WHAT IS BURIED IN THE ICE?
At its core, Man of Steel is as much an alien invasion story as a superhero tale. Case in point: This object wedged into eons of arctic ice looks like an extra-terrestrial mothership, and that’s exactly what it is. Superman fans also know it by another name: The Fortress of Solitude.
This is Superman’s home base, his HQ, where he goes to get away from the distractions of Earth life and reconnect with his Kryptonian roots.
In the Richard Donner-directed Christopher Reeve films, the Fortress builds itself from a crystal that was included in the intergalactic bassinet that Superman’s father, Jor-El, dispatched to Earth. Hurled into the arctic wasteland, the object sprouted into a jagged crystal palace. Kind of like Magic Rocks, only epic.
Man of Steel changes up the formula a little. Instead of building his own Fortress, Clark Kent steps into the existing home market — and emerges, as we see below, as Superman. The residents of Krypton are an advanced race, keep in mind. Their knowledge and exploration of the cosmos far surpasses our own, and when Jor-El launches his son to Earth, our planet isn’t unknown to them.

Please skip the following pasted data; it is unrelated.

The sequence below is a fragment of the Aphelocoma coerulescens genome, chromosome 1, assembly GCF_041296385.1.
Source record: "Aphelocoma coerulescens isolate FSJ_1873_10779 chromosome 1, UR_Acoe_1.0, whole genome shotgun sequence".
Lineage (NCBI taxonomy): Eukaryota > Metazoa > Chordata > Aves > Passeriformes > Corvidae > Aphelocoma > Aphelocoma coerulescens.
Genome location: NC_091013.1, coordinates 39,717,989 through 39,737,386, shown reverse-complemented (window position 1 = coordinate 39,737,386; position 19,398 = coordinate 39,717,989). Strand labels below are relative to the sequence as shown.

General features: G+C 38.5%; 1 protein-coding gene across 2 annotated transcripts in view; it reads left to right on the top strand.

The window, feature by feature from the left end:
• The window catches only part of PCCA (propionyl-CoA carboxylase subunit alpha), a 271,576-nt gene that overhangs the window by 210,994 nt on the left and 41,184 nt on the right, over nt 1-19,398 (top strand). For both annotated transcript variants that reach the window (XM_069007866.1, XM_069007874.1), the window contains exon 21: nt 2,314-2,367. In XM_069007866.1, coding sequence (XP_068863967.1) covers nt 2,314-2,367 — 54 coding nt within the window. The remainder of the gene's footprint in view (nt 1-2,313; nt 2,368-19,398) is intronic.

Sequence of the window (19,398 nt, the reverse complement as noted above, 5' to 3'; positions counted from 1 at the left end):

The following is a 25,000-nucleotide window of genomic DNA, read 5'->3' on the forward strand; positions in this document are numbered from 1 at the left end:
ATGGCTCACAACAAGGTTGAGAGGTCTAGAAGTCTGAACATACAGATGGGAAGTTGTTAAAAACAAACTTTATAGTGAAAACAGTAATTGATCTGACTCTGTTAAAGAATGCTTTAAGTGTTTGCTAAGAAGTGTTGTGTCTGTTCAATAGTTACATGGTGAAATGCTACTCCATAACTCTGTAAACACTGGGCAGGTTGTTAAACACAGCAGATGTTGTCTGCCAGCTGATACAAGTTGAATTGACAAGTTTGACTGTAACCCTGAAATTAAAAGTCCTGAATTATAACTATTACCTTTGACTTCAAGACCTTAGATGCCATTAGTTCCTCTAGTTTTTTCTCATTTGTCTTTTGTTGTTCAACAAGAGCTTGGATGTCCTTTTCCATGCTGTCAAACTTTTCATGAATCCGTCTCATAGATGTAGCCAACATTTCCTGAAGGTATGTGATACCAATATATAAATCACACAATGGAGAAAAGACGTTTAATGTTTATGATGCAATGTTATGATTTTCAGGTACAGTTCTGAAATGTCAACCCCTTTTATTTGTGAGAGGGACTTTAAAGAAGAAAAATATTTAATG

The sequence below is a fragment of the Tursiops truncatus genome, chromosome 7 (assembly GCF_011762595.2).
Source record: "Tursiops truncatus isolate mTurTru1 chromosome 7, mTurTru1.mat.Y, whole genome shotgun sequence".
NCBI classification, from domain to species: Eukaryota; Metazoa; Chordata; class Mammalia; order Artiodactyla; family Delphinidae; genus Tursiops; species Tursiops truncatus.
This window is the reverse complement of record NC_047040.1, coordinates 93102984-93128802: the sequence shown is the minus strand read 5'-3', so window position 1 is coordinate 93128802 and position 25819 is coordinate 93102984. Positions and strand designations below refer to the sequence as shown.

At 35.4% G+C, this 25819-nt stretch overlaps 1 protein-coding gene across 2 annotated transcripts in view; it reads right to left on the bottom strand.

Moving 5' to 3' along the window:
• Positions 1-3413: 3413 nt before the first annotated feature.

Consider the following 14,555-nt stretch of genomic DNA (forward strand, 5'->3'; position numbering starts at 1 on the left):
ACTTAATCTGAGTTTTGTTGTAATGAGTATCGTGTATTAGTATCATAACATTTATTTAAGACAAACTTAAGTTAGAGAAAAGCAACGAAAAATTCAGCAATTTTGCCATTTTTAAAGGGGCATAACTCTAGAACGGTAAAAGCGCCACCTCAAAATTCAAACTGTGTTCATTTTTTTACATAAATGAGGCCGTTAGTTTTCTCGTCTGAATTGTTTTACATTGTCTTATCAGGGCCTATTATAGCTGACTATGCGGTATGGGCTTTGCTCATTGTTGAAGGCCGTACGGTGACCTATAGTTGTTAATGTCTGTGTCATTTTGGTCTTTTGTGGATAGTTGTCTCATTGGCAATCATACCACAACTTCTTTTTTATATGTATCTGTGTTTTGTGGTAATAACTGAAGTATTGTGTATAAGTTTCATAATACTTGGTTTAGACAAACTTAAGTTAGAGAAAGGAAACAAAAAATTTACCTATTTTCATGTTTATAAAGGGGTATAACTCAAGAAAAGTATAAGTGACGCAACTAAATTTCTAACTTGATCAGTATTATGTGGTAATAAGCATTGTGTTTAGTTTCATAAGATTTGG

Screenwriter David S. Goyer, who also co-wrote The Dark Knight trilogy, describes Man of Steel as “a first contact story.”
“Even if he didn’t have superpowers it would literally be the biggest story that ever happened in human history. It would change the face of the Earth forever. Just his existence would,” Goyer told EW. “I think it was in one of the Donner films — which I adore — but I think there’s a moment where Lois Lane is interviewing Clark and says, ‘So you’re from Krypton, huh?’ and he says ‘Yeah,’ and then they just kind of drop it. He just said he’s from an alien world! And everybody just accepts it. I just thought the idea that we would treat [Man of Steel] as a first contact story was in a strange way it was kind of a big idea because everything sort of follows from that. So that was one of the Eureka Moments.”
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